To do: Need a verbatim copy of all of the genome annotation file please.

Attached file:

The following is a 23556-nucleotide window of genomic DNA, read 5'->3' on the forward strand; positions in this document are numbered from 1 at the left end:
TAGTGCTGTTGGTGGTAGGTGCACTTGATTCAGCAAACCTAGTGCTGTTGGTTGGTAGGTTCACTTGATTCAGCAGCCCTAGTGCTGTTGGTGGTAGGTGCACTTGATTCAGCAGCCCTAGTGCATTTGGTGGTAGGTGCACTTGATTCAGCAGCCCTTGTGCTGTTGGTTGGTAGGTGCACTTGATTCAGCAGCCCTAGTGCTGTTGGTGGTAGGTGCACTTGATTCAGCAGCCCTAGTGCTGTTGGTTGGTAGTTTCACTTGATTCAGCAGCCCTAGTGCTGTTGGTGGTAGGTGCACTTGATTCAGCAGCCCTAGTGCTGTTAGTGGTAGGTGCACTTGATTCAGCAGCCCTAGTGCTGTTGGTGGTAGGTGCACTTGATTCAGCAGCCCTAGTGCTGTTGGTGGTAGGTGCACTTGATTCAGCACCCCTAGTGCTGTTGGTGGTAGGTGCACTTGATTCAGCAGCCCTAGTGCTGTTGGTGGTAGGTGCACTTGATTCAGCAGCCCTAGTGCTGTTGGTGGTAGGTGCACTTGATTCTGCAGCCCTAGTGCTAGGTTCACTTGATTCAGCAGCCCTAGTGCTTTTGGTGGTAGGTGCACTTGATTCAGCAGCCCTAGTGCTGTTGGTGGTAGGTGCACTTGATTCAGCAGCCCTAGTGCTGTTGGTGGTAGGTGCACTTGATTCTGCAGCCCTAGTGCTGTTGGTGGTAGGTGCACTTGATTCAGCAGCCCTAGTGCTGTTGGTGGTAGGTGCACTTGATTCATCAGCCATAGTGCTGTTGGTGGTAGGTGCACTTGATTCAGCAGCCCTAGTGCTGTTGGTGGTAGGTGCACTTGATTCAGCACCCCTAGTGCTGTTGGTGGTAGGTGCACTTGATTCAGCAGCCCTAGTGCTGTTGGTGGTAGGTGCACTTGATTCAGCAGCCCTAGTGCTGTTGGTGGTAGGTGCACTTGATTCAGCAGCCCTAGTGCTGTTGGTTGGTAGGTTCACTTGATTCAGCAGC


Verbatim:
The following is a 23556-nucleotide window of genomic DNA, read 5'->3' on the forward strand; positions in this document are numbered from 1 at the left end:
TAGTGCTGTTGGTGGTAGGTGCACTTGATTCAGCAAACCTAGTGCTGTTGGTTGGTAGGTTCACTTGATTCAGCAGCCCTAGTGCTGTTGGTGGTAGGTGCACTTGATTCAGCAGCCCTAGTGCATTTGGTGGTAGGTGCACTTGATTCAGCAGCCCTTGTGCTGTTGGTTGGTAGGTGCACTTGATTCAGCAGCCCTAGTGCTGTTGGTGGTAGGTGCACTTGATTCAGCAGCCCTAGTGCTGTTGGTTGGTAGTTTCACTTGATTCAGCAGCCCTAGTGCTGTTGGTGGTAGGTGCACTTGATTCAGCAGCCCTAGTGCTGTTAGTGGTAGGTGCACTTGATTCAGCAGCCCTAGTGCTGTTGGTGGTAGGTGCACTTGATTCAGCAGCCCTAGTGCTGTTGGTGGTAGGTGCACTTGATTCAGCACCCCTAGTGCTGTTGGTGGTAGGTGCACTTGATTCAGCAGCCCTAGTGCTGTTGGTGGTAGGTGCACTTGATTCAGCAGCCCTAGTGCTGTTGGTGGTAGGTGCACTTGATTCTGCAGCCCTAGTGCTAGGTTCACTTGATTCAGCAGCCCTAGTGCTTTTGGTGGTAGGTGCACTTGATTCAGCAGCCCTAGTGCTGTTGGTGGTAGGTGCACTTGATTCAGCAGCCCTAGTGCTGTTGGTGGTAGGTGCACTTGATTCTGCAGCCCTAGTGCTGTTGGTGGTAGGTGCACTTGATTCAGCAGCCCTAGTGCTGTTGGTGGTAGGTGCACTTGATTCATCAGCCATAGTGCTGTTGGTGGTAGGTGCACTTGATTCAGCAGCCCTAGTGCTGTTGGTGGTAGGTGCACTTGATTCAGCACCCCTAGTGCTGTTGGTGGTAGGTGCACTTGATTCAGCAGCCCTAGTGCTGTTGGTGGTAGGTGCACTTGATTCAGCAGCCCTAGTGCTGTTGGTGGTAGGTGCACTTGATTCAGCAGCCCTAGTGCTGTTGGTTGGTAGGTTCACTTGATTCAGCAGC